There, in the first row of a packed room was a woman wearing a bandana and round glasses talking to a man about how she never used to be able to visit her friends' art studios because she got too jealous. But now that she had her own lovely studio, she could visit her friends' studios without wanting to scratch their eyes out. This was Lynda Barry.
She asked to borrow the chair next to me and then said I looked familiar and asked if we'd met before. I told her no, that she'd met my mother-in-law, but that my mother-in-law and I don't look anything alike. Even though it was a mediocre joke, she laughed and I liked that. She stood and announced that she always sings a song to start because singing is the scariest thing she can think of doing in front of a crowd, so everything after that will seem like a cinch.
Lynda Barry told us many wonderful things, like how she struggled to write a novel for nine years but then decided she had to slow down and the slowest way she could think of to write was with a brush and ink. And how with brush and ink, she rewrote her novel in nine months and thought she had discovered this amazing new thing until she remembered that the Chinese have been writing with brush and ink for 5,000 years. Her novel is called Cruddy. She told us many funny things too, like how this old woman from Brooklyn harangued her about how awful Cruddy is, how she had never read anything so depressing and would she please sign her copy "For my dear friend Sylvia."
Afterwards, I had a thousand things I wanted to talk to Lynda about. But the room was crowded and the line was long and the library was closing soon. A young girl standing behind me asked what books I bought. "All three," I told her and then felt bad because they were expensive books and she only had one so I explained how I used my birthday money to buy them. She didn't seem to think this was strange, that a 40 year old was still getting birthday money.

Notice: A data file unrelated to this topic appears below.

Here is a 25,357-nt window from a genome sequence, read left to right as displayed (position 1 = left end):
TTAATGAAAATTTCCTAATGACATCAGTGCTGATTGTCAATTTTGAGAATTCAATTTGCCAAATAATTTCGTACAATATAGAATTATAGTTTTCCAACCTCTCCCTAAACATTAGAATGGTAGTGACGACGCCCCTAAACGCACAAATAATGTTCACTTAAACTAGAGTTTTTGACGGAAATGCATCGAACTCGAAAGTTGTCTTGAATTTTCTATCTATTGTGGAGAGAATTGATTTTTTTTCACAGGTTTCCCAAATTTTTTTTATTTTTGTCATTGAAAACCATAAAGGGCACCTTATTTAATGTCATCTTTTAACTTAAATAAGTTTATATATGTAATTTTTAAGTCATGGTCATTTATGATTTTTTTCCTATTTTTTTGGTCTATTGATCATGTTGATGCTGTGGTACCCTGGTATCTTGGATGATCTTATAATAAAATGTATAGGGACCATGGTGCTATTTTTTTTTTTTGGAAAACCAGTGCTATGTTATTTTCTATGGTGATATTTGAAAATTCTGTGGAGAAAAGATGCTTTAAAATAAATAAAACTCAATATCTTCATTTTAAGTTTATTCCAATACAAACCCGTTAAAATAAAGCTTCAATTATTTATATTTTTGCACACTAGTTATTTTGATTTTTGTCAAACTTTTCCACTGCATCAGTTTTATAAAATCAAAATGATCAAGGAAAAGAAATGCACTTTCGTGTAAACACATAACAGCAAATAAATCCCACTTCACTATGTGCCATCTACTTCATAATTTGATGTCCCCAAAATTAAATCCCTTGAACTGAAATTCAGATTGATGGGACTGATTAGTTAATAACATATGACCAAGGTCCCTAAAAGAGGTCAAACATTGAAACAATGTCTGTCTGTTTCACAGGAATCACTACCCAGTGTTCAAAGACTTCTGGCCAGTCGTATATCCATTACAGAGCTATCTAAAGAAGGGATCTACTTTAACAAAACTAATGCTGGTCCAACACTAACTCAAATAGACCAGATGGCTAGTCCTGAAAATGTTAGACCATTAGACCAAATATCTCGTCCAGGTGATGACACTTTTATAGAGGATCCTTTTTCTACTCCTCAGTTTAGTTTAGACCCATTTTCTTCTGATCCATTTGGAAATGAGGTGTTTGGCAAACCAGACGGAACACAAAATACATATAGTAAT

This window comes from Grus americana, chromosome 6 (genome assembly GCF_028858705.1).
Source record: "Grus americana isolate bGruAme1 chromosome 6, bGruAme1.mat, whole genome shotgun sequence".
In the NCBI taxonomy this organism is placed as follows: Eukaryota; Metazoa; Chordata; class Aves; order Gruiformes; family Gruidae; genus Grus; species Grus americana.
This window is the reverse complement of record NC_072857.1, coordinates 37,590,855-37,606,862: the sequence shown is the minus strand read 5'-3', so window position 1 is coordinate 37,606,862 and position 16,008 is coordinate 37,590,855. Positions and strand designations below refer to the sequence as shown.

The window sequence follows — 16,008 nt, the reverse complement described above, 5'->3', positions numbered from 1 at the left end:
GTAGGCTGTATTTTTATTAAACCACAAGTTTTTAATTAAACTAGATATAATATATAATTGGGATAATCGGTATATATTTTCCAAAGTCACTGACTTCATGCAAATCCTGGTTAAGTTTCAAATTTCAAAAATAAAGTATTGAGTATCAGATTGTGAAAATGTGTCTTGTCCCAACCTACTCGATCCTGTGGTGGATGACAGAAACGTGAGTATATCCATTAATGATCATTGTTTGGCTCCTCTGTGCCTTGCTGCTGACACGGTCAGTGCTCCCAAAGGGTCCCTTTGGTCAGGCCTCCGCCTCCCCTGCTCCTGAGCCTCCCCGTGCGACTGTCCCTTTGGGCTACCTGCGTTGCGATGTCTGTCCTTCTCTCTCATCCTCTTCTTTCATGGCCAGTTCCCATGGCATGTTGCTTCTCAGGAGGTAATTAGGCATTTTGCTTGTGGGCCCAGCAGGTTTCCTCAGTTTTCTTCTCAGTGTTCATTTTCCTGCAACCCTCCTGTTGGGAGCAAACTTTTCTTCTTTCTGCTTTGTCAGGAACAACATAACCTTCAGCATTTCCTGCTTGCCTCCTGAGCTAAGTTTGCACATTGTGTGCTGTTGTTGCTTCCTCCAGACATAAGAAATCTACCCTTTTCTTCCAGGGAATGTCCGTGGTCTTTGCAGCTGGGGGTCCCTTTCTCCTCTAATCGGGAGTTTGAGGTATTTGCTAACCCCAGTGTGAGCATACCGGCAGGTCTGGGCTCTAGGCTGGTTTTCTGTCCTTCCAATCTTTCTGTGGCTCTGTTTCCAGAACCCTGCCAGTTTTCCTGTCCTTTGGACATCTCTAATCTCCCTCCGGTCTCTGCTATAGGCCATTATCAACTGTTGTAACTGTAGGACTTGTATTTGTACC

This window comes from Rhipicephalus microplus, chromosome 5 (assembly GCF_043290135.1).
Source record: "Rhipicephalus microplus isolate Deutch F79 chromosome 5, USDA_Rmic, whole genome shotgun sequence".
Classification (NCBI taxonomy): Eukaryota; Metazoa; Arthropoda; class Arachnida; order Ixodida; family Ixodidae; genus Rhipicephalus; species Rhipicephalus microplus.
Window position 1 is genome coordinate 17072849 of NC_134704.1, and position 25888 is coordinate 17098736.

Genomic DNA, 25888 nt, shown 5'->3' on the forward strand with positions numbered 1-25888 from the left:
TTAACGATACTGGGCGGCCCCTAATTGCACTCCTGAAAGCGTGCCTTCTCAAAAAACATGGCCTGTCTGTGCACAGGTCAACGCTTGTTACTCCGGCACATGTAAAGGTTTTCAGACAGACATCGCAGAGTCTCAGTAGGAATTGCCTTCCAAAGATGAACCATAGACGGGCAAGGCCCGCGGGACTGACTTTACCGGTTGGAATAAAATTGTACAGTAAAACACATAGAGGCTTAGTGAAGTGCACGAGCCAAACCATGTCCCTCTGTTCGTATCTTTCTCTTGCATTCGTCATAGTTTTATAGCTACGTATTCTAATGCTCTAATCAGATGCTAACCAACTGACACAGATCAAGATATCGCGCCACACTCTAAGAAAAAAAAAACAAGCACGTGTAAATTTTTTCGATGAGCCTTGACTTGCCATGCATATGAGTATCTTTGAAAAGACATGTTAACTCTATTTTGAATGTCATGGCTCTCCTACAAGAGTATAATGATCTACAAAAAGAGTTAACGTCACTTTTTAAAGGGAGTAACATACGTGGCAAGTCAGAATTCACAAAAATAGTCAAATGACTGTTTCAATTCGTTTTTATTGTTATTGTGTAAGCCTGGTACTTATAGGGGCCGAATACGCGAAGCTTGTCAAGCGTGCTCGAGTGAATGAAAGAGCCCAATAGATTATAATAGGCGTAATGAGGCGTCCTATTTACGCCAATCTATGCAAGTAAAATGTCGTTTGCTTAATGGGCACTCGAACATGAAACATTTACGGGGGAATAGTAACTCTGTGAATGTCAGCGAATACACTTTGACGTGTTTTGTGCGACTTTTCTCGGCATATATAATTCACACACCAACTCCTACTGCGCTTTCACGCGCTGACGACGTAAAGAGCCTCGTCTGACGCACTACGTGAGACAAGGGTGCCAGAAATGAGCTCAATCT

"Why did you come to see Lynda Barry?" I asked.
"Because her life is like mine," she said. She had straight black hair and large mischievous eyes. From the sounds of it, Lynda didn't have an easy childhood.
"Do you like to draw?" I asked.
The girl nodded.
"Me too," I said. I pulled a little notebook from my purse. I opened it and there was an incomplete drawing, a nose, an eye, a mouth. "I usually finish them," I said.
The girl knew it was a lie. She was that kind of girl. "Why do you carry that notebook around?" she asked.
"To write ideas, and draw pictures when I feel like it."
"Oh," said the girl. I wanted her to be amazed, but she wasn't.
Lynda was taking her own sweet time signing books. The girl collapsed into a chair. It was almost 9 o'clock. I wondered if I should let the girl go first. But I didn't because I was afraid I wouldn't get to tell Lynda the thousand things I needed to tell her before the library closed.
The bald man must have been her best friend. They talked and laughed and talked some more. Lynda was drawing a radio and musical notes all over a program the man gave her to sign. When Lynda handed it back to him she asked, "Where did you get those terrific glasses?" They looked just like the ones she was wearing.
Lynda Barry leaned in, took my hands in hers and said, "You tell him you found your voice in two words: Fuck You."